U.S. State Senator Charles Schumer called upon the Department of Transportation in June 2014 to require that trucking companies install electronic monitoring devices in all trucks to accurately record the number of hours a driver has been on the road. Schumer stated that such a measure would prevent trucking accidents caused by overworked and tired drivers. Currently regulations prevent truck drivers from working more than a certain number of hours and require truckers to take breaks. Under these existing regulations, drivers record the number of hours they drive in handwritten logbooks which can be easily falsified. According to a study conducted by the Insurance Institute for Highway Safety (IIHS), one-third of truck drivers admitted to falsifying their logbooks, which are often referred to in the trucking industry as “comic books” because they are often doctored. Electronic monitoring devices, which are already in use in many European countries, are difficult to tamper with and accurately log how many hours a trucker has driven.
In 2012, trucks were involved in 333,000 accidents. Trucking crashes resulted in 3,921 fatalities during the same time period and were responsible for 104,000 injuries. One in 10 highway deaths involved a large truck. An IIHS study revealed that truckers who drive more than eight hours per day are twice as likely to be involved in an accident. Commenting on these statistics, Senator Schumer remarked, “Each year, thousands of people are hurt and even killed in truck crashes in part due to overworked and fatigued drivers who shouldn’t be on the road.”
Regulations and laws enacted in 2004 require that truckers only drive 60 hours over a period of seven days. However, a “restart” measure allows drivers to get back on the road after being off for 34 hours. Drivers can only “restart” once per week. In addition, drivers must take a 10 hour break after driving for 11 hours; moreover, drivers are required to take a 30 minute break after driving for eight hours. In 2010, the federal government issued a ruling requiring trucking companies to install electronic monitoring devices in tractor trailers. Truckers contested this regulation in court because they feared companies would use such devices to harass drivers. A court ruled in the truckers’ favor. In March 2014, the federal government proposed a measure that would prohibit such harassment, but it has yet to become enacted and enforced.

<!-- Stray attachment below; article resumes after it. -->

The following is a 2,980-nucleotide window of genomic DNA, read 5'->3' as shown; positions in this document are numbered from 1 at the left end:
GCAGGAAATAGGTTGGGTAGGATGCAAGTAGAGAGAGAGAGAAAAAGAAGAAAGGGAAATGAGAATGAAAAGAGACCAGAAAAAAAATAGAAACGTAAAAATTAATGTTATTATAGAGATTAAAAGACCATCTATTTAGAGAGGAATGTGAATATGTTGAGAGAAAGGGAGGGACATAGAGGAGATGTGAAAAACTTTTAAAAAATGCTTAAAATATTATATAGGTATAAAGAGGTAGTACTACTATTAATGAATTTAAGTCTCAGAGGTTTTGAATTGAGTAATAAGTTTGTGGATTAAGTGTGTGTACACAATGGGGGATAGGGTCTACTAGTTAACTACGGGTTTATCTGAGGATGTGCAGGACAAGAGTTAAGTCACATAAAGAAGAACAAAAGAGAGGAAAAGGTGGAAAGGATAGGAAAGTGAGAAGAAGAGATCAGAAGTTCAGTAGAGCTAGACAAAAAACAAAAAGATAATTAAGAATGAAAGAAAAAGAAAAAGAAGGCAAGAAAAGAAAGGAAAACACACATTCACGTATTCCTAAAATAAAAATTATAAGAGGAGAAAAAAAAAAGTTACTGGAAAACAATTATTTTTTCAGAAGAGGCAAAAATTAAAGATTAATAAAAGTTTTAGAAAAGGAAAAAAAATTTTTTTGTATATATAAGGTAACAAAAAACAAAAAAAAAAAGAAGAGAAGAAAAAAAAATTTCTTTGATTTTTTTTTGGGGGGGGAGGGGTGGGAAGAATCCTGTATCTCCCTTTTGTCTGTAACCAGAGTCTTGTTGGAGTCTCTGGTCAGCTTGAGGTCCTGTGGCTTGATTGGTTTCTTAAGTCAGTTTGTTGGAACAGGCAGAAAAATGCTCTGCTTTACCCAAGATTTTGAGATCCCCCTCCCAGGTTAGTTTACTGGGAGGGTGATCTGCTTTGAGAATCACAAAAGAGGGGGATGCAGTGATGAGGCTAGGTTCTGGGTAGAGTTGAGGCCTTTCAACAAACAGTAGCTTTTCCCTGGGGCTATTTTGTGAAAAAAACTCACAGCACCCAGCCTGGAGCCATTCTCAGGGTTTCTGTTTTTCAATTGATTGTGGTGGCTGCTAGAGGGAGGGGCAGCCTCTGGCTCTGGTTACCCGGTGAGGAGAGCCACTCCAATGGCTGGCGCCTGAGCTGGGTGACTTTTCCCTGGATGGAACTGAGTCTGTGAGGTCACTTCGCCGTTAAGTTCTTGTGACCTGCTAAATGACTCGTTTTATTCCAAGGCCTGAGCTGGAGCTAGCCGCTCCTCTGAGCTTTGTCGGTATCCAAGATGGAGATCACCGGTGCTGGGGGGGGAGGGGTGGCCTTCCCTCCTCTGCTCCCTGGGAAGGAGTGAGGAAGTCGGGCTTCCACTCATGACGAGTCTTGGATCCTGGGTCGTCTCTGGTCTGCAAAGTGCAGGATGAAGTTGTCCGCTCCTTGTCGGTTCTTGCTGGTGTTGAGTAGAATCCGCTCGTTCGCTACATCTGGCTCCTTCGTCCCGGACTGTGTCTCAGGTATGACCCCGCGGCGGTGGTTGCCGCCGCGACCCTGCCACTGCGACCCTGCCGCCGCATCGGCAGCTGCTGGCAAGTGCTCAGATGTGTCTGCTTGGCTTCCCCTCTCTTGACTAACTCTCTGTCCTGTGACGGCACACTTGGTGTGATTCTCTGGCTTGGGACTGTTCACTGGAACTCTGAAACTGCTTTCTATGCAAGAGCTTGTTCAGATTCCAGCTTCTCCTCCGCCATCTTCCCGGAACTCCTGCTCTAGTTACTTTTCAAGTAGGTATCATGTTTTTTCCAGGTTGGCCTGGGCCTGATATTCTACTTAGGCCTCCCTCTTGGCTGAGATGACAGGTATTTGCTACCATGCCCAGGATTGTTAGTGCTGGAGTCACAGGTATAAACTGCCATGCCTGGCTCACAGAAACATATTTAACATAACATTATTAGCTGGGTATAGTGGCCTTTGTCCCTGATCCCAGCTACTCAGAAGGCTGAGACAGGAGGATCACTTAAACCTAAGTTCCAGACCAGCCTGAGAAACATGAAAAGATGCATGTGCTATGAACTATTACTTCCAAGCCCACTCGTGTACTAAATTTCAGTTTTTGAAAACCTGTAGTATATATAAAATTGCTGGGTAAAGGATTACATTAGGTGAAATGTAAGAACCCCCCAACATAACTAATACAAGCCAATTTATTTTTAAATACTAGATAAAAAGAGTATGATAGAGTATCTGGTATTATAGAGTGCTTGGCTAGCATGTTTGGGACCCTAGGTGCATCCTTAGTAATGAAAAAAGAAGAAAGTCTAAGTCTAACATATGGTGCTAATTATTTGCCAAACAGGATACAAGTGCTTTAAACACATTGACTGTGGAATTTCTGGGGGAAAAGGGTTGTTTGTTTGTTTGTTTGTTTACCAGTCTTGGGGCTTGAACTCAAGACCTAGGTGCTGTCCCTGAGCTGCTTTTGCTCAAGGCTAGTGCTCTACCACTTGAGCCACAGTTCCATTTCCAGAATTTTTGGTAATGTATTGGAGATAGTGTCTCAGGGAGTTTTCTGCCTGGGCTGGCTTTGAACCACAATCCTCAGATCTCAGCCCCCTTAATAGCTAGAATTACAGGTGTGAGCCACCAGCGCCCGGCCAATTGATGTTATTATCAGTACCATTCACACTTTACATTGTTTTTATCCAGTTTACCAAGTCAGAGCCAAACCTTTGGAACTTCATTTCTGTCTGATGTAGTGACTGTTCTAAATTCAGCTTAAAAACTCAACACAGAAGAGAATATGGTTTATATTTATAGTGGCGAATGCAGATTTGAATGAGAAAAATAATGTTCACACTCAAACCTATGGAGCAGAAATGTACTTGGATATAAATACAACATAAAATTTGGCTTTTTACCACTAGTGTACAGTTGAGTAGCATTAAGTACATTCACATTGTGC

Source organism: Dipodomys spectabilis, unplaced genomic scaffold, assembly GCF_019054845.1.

Ann McCartt, the IIHS vice president for research, stated that electronic monitoring devices are the only effective way to enforce laws regulating how long truckers can drive during a certain time period. She remarked, “Studies show that fatigue is a significant factor in truck crashes…Without electronic recorders the rule can’t be enforced effectively.”
Schumer’s call upon the DOT to require such regulations comes in response to a June 2014 trucking accident that severely injured actor and comedian Tracy Morgan. Crash investigators stated that the truck driver had not slept in 24 hours.